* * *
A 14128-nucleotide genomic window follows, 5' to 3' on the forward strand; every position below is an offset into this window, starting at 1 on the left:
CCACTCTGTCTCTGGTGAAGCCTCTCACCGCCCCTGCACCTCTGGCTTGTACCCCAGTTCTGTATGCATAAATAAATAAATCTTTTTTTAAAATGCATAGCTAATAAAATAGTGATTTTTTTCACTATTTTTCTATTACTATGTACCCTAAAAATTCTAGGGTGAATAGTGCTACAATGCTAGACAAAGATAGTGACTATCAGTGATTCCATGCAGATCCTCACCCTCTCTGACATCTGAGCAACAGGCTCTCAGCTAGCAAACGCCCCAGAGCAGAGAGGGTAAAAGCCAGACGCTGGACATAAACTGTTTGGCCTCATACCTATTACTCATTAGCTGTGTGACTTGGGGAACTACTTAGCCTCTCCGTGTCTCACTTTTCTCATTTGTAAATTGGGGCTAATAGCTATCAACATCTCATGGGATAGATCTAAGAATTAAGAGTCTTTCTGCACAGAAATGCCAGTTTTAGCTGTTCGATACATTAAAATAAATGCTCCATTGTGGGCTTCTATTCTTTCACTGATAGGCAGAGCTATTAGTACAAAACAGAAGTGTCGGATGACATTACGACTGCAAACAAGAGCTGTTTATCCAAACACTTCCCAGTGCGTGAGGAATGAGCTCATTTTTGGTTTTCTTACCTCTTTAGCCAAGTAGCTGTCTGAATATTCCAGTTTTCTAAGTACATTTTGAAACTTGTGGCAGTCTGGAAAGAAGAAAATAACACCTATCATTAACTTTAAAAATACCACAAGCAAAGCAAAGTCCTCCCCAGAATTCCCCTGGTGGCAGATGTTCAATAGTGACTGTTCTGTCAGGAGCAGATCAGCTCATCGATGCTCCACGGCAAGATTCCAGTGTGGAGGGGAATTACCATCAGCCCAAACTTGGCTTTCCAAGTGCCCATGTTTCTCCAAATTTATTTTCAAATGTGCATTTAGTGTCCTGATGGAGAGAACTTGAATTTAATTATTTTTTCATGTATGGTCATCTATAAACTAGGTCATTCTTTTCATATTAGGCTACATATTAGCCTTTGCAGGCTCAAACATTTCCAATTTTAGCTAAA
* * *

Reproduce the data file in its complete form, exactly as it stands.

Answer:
A 14128-nucleotide genomic window follows, 5' to 3' on the forward strand; every position below is an offset into this window, starting at 1 on the left:
CCACTCTGTCTCTGGTGAAGCCTCTCACCGCCCCTGCACCTCTGGCTTGTACCCCAGTTCTGTATGCATAAATAAATAAATCTTTTTTTAAAATGCATAGCTAATAAAATAGTGATTTTTTTCACTATTTTTCTATTACTATGTACCCTAAAAATTCTAGGGTGAATAGTGCTACAATGCTAGACAAAGATAGTGACTATCAGTGATTCCATGCAGATCCTCACCCTCTCTGACATCTGAGCAACAGGCTCTCAGCTAGCAAACGCCCCAGAGCAGAGAGGGTAAAAGCCAGACGCTGGACATAAACTGTTTGGCCTCATACCTATTACTCATTAGCTGTGTGACTTGGGGAACTACTTAGCCTCTCCGTGTCTCACTTTTCTCATTTGTAAATTGGGGCTAATAGCTATCAACATCTCATGGGATAGATCTAAGAATTAAGAGTCTTTCTGCACAGAAATGCCAGTTTTAGCTGTTCGATACATTAAAATAAATGCTCCATTGTGGGCTTCTATTCTTTCACTGATAGGCAGAGCTATTAGTACAAAACAGAAGTGTCGGATGACATTACGACTGCAAACAAGAGCTGTTTATCCAAACACTTCCCAGTGCGTGAGGAATGAGCTCATTTTTGGTTTTCTTACCTCTTTAGCCAAGTAGCTGTCTGAATATTCCAGTTTTCTAAGTACATTTTGAAACTTGTGGCAGTCTGGAAAGAAGAAAATAACACCTATCATTAACTTTAAAAATACCACAAGCAAAGCAAAGTCCTCCCCAGAATTCCCCTGGTGGCAGATGTTCAATAGTGACTGTTCTGTCAGGAGCAGATCAGCTCATCGATGCTCCACGGCAAGATTCCAGTGTGGAGGGGAATTACCATCAGCCCAAACTTGGCTTTCCAAGTGCCCATGTTTCTCCAAATTTATTTTCAAATGTGCATTTAGTGTCCTGATGGAGAGAACTTGAATTTAATTATTTTTTCATGTATGGTCATCTATAAACTAGGTCATTCTTTTCATATTAGGCTACATATTAGCCTTTGCAGGCTCAAACATTTCCAATTTTAGCTAAA